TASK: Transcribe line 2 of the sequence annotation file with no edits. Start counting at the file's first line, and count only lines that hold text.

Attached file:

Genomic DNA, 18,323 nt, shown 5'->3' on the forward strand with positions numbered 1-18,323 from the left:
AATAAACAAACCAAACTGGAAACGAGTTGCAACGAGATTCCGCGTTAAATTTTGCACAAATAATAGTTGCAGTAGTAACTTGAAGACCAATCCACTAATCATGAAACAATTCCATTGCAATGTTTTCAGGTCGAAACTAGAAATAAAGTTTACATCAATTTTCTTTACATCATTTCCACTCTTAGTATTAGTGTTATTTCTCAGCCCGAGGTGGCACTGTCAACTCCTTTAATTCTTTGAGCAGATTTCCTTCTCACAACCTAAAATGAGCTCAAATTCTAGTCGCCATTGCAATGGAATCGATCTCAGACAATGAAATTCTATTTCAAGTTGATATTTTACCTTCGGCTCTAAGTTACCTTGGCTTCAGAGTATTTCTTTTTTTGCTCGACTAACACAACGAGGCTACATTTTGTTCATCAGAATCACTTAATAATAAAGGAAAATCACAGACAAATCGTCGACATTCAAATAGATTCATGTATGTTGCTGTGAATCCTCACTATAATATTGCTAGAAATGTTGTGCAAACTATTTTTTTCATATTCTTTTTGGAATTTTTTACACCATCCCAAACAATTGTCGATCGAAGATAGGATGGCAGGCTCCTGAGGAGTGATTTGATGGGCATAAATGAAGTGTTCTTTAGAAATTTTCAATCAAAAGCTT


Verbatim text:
AATAAACAAACCAAACTGGAAACGAGTTGCAACGAGATTCCGCGTTAAATTTTGCACAAATAATAGTTGCAGTAGTAACTTGAAGACCAATCCACTAATCATGAAACAATTCCATTGCAATGTTTTCAGGTCGAAACTAGAAATAAAGTTTACATCAATTTTCTTTACATCATTTCCACTCTTAGTATTAGTGTTATTTCTCAGCCCGAGGTGGCACTGTCAACTCCTTTAATTCTTTGAGCAGATTTCCTTCTCACAACCTAAAATGAGCTCAAATTCTAGTCGCCATTGCAATGGAATCGATCTCAGACAATGAAATTCTATTTCAAGTTGATATTTTACCTTCGGCTCTAAGTTACCTTGGCTTCAGAGTATTTCTTTTTTTGCTCGACTAACACAACGAGGCTACATTTTGTTCATCAGAATCACTTAATAATAAAGGAAAATCACAGACAAATCGTCGACATTCAAATAGATTCATGTATGTTGCTGTGAATCCTCACTATAATATTGCTAGAAATGTTGTGCAAACTATTTTTTTCATATTCTTTTTGGAATTTTTTACACCATCCCAAACAATTGTCGATCGAAGATAGGATGGCAGGCTCCTGAGGAGTGATTTGATGGGCATAAATGAAGTGTTCTTTAGAAATTTTCAATCAAAAGCTT